5 Hair Color Myths You Need To Stop Believing
Nothing says new year like a fresh new ‘do. However, if you’re considering a change in hair color, firstly, we salute you, second of all, it’s time to do your homework. When it comes to getting your hair colored, there are so many myths and misconceptions, as well as some need-to-know hair care tips before you even dial the salon. Prepare yourself and know the facts! To help bust these myths, we called upon colorist, Tommy Drury, from London’s prestigious Jo Hansford salon. He debunked five myths that he hears ALL the time.
MYTH #1: You shouldn’t wash your hair before a color service
TRUTH: According to Tommy, “The main advantage of dirty hair, more useful when highlighting, is that the hair sections easier.” However, he adds, “It’s not a big deal when a client comes in with freshly washed hair, if it’s proving to be too slippy, then you just hair spray it to give it some grit.”
MYTH #2: Bleach is bad
TRUTH: Tommy confirms, “Bleach is great. It’s quite common for clients to object to bleach if they’ve had a bad experience with it before (or maybe their friend has), but bleach is only bad if it’s used incorrectly or inappropriately.”
Tommy explains, “It’s often necessary to use bleach when highlighting over previously colored (tinted) hair, as alternative lighteners will not lift through existing artificial pigment.” He adds, “If I have a client who requires both a highlighting service and a color on their roots, I’d usually do these separately. Completing a tinting service first then highlighting after gives much more control over the color AND the condition.” Take notes!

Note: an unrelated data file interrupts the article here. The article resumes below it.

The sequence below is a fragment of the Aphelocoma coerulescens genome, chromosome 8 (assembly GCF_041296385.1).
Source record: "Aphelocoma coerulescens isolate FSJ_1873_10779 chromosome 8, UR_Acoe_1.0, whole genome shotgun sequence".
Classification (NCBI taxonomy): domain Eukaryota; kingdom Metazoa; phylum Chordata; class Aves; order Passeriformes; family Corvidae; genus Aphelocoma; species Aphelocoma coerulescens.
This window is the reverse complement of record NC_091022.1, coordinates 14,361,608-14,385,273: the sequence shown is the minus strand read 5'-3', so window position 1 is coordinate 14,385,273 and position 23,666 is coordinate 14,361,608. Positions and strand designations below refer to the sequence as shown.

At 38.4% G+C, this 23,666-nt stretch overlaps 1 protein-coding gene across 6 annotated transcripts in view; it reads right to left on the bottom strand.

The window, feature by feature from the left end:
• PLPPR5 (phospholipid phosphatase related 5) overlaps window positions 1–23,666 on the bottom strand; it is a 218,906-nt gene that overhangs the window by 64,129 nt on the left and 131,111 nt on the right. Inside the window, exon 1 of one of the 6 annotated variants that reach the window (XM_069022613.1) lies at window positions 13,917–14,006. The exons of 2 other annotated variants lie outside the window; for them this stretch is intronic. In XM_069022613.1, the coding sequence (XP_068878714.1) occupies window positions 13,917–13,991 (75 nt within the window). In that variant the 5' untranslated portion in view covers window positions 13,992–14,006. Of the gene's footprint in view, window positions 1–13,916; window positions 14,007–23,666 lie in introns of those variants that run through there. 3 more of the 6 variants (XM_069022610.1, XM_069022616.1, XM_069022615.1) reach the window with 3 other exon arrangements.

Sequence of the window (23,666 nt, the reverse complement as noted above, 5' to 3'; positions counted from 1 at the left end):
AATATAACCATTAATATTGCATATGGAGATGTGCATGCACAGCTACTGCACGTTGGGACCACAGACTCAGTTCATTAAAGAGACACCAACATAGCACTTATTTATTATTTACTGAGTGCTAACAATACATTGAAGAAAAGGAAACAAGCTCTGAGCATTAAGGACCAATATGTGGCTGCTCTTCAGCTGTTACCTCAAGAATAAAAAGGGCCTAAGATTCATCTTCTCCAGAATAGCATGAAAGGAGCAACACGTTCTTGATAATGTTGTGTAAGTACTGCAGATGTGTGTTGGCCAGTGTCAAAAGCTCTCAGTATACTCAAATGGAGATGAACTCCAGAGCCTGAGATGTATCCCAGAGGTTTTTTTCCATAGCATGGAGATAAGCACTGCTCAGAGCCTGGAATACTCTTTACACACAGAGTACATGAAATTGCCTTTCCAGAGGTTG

MYTH #3: If you’ve had a color service, you need to use color-protection shampoo
TRUTH: To our surprise, Tommy says, “I only tend to recommend color-saving shampoos to those with red (RED RED RED) hair or those who have just gone through a color change or correction.” While Tommy insists, “They do have their benefits, but if your hair has more specific needs (like smoothing, or volumizing) then go for those products instead.” Okay, we’re being schooled!
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MYTH 4: Going a darker color will improve the condition of your hair
TRUTH: “If the hair has been damaged through lightening or neglect, then simply going darker will not yield the results you’ve been told,” says Tommy.
He continues, “It can make the hair look healthier and you can use gentler chemicals moving forward, but if you’re wanting to go back blonde in the future, the damaged hair will still be there.”
MYTH #5: Going fairer is the best way to conceal white hair regrowth
TRUTH: According to Tommy “Going lighter can soften the contrast of a regrowth with white hair, but if you’re committed to growing out your white hair, then don’t just get a load of lights.” He explains that “Lightening the natural hair will alter the structure and reveal the warm natural pigments. On white hair (with no natural pigment left), it will expose the yellow of keratin (the protein your hair is made of).”
In general, he says, “A head of grown-out natural and white hairs will be a cooler look and shouldn’t ever be compared to artificially-lightened hair.” Therefore, “Depending on the client in my chair, I’d usually start a process of using semi-permanent colors that will eventually fade without disturbing the hair’s integrity.”
For more expert advice from Tommy, check out how to avoid a hair coloring disaster.